I thought a BIG career would save me. If I could just break through and make the salary that was waiting for me on the other side then I could exhale. I thought six pack abs would also save me. I would run and lift and eat chicken breast after chicken breast knowing that the results of all this work would really mean something. I thought a boyfriend would save me. I went on date after date after date waiting for the right guy to rescue me from this nauseating social pattern. But no matter how successful I got, no matter how good I looked, and no matter how much he adored me ... I still felt like something was missing.
Truth is, I didn't need to be saved, except maybe from my thinking - and I was the only one that can save me from that. It wasn't until I accepted that no achievement, purchasable item, or accolade was going to increase my value that I began to feel at peace. As cliche as this might sound, the only way I am going to feel free is by turning within. When I started asking the question, "What is fueling my ambition?" I began to understand that I was operating from a feeling of unworthiness. I thought by achieving success and accumulating a bunch of stuff I could prove to the world that I deserved respect, adoration, and love.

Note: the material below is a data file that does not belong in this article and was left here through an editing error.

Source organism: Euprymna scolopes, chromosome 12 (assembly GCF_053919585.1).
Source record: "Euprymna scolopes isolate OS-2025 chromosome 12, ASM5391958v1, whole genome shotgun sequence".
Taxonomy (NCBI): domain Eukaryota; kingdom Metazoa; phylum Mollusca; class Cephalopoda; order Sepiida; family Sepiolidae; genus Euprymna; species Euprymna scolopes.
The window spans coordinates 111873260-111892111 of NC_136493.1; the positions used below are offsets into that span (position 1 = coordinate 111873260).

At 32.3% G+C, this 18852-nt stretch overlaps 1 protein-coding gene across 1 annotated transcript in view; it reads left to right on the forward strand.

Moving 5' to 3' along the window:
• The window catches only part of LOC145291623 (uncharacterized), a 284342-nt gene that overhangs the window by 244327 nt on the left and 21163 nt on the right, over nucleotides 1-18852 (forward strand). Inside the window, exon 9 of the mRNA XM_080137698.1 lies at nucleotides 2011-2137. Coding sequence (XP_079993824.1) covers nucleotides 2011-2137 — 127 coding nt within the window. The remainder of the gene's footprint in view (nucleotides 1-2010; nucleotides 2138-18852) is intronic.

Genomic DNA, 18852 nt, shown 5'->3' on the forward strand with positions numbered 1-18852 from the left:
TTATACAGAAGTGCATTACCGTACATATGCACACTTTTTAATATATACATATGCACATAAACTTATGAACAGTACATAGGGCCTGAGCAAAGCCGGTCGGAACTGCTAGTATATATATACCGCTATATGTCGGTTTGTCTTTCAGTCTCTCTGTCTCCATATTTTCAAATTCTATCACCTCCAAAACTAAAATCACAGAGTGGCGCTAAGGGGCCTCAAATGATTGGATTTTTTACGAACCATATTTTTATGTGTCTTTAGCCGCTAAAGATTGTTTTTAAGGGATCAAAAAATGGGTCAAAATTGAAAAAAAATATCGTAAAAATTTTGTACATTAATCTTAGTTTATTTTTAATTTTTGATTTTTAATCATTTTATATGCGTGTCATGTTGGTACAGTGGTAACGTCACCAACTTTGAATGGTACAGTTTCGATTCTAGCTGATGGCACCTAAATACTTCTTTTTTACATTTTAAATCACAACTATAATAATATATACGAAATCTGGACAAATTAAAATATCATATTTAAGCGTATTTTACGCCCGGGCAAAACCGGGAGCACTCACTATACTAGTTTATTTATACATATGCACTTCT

A few years ago I tried an experiment. Instead of letting all my goals be solely focused on career milestones, I dedicated most of my focus to spiritual and emotional qualities that I aspired to embody. First, I became willing to feel good, even without something in the world to validate the emotion.
Ex: I am willing to feel successful now. I am willing to feel content now.
At first my inner-critic went nuts. I found every reason to prove that I was being ridiculous and this was just some wacky way to feel better. (And it was.) However, the more I committed myself to loving practices that focused on spiritual truth, the more I began to experience peace and joy ... for no other reason than I deserved to feel peaceful and joyful.
If I read this ten years ago, I'd probably think the writer of this article was trying to justify living in mediocrity. That's not the point at all. The invitation is to consider that there just might be nothing broken, bad, or unworthy about you. You have every right to pursue anything that feels like it would be fun, exciting, and interesting. There's nothing wrong with having a big career, loads of money, and nice things; I enjoy all those things. The difference for me today is, I'm not attached to the stuff and I don't expect it to validate me. If my success disappeared tomorrow, would that mean I lose the right to feel at peace? I think not. My peace comes from an awareness of my spiritual nature and the willingness to allow that nature to be present in all I do.